Whether it’s Rhianna, reggae or Rachmaninoff – scientists say listening to music we love evokes the same euphoric effect as good food, a windfall...and even sex
Whether it’s Rhianna, reggae or Rachmaninoff, listening to music we love evokes the same euphoric effect as good food, a windfall…and even sex.
We all have our favourite song, be it an old classic, the latest radio play or a symphony, but scientists now believe listening to music evokes feelings of euphoria, similar to those induced by sex.
Scientists at McGill University in Montreal claim that listening to a much-loved piece of music, triggers a pleasure experience in the brain driven by the chemical dopamine. This helps nerve cells communicate with each other and gives us that feel-good release.
The study involved giving volunteers MRI brain scans whilst listening to music. These revealed that at ‘peak emotional arousal’ the parts of the brain linked to pleasure start to release dopamine.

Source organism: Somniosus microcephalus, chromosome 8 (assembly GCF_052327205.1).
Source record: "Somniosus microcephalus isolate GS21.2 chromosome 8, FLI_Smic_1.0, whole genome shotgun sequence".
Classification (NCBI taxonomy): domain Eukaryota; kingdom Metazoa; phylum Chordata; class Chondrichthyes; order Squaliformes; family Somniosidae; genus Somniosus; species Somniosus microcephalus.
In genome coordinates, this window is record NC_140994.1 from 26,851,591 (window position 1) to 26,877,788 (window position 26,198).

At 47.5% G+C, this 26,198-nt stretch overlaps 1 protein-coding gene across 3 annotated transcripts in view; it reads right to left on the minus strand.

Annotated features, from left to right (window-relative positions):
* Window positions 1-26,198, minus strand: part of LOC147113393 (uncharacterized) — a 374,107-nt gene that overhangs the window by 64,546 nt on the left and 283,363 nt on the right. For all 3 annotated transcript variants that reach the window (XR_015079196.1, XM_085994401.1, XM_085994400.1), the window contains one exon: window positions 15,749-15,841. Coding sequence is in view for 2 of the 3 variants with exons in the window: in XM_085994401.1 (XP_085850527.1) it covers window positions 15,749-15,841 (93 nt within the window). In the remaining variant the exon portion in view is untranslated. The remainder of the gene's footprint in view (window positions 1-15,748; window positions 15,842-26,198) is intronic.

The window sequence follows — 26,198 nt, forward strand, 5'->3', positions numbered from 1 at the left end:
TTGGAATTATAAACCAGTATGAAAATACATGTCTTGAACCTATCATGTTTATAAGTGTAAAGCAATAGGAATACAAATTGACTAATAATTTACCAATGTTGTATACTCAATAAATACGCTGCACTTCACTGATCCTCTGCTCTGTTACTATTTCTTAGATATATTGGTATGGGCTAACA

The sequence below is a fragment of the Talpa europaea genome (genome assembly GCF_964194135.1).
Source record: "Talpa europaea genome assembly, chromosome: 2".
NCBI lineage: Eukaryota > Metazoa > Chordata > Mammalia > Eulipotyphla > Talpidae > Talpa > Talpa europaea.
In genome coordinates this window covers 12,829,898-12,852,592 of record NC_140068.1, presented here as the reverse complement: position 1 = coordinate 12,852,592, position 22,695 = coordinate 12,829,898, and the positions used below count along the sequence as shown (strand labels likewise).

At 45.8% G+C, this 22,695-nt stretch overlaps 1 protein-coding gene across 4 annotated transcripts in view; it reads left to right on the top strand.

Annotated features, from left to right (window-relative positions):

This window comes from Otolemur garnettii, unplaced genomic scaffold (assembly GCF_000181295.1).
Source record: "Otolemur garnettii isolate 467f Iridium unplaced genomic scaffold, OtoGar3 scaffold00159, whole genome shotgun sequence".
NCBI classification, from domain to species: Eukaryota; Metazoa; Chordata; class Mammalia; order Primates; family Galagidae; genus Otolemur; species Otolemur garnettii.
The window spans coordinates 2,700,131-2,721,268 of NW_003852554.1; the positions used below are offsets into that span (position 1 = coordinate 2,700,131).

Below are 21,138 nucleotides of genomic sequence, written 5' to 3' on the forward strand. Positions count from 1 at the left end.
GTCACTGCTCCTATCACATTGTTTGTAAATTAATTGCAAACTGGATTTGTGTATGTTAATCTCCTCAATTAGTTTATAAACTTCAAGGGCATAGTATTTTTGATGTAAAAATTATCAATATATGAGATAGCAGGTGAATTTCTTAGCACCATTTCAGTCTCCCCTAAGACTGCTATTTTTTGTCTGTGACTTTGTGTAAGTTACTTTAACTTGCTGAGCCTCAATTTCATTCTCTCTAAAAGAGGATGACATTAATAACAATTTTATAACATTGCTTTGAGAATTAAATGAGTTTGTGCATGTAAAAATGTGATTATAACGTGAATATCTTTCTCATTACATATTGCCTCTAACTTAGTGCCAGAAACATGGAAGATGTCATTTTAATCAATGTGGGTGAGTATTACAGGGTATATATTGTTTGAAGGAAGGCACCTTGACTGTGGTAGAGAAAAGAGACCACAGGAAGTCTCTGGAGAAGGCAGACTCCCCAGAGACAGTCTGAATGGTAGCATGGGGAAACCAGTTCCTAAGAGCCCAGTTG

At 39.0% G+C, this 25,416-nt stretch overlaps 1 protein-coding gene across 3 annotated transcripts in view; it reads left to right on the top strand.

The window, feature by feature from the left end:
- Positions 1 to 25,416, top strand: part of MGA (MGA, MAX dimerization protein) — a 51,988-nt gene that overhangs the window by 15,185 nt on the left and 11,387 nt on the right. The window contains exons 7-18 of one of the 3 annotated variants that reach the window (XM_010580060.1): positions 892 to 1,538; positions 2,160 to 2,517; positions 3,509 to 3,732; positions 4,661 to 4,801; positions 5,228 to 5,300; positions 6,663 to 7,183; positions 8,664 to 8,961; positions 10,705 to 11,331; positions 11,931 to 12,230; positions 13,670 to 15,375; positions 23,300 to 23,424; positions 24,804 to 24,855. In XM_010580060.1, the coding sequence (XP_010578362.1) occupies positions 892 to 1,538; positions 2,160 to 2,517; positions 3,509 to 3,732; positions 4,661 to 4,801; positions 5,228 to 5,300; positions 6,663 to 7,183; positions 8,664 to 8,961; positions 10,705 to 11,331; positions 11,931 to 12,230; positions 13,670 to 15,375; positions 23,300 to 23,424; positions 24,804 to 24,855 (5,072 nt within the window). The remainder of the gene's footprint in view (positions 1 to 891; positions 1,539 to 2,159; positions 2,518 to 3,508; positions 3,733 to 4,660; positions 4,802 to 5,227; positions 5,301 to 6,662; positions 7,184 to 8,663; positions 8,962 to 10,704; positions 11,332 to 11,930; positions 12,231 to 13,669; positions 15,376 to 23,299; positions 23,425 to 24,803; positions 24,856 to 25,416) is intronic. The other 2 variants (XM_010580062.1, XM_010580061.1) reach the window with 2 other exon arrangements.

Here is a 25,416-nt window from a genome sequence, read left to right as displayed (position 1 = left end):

The goosebumps that we might get from listening to a great piece of music are one of the physical effects of dopamine, which also include changes in heart rate, breathing, temperature and the way the skin conducts electricity, known as ‘chills’.
The research suggests that dopamine release is greatest when we experience a strong emotional response to music, in the same way we might to enjoyable food, a large amount of money or sex.
The researchers say: ‘If music-induced emotional states can lead to dopamine release, as our findings indicate, it may begin to explain why musical experiences are so valued.’
So what do you think? Can music ever beat sex? Does your favourite song take you to great heights of pleasure?! Let us know your thoughts in the comments box below.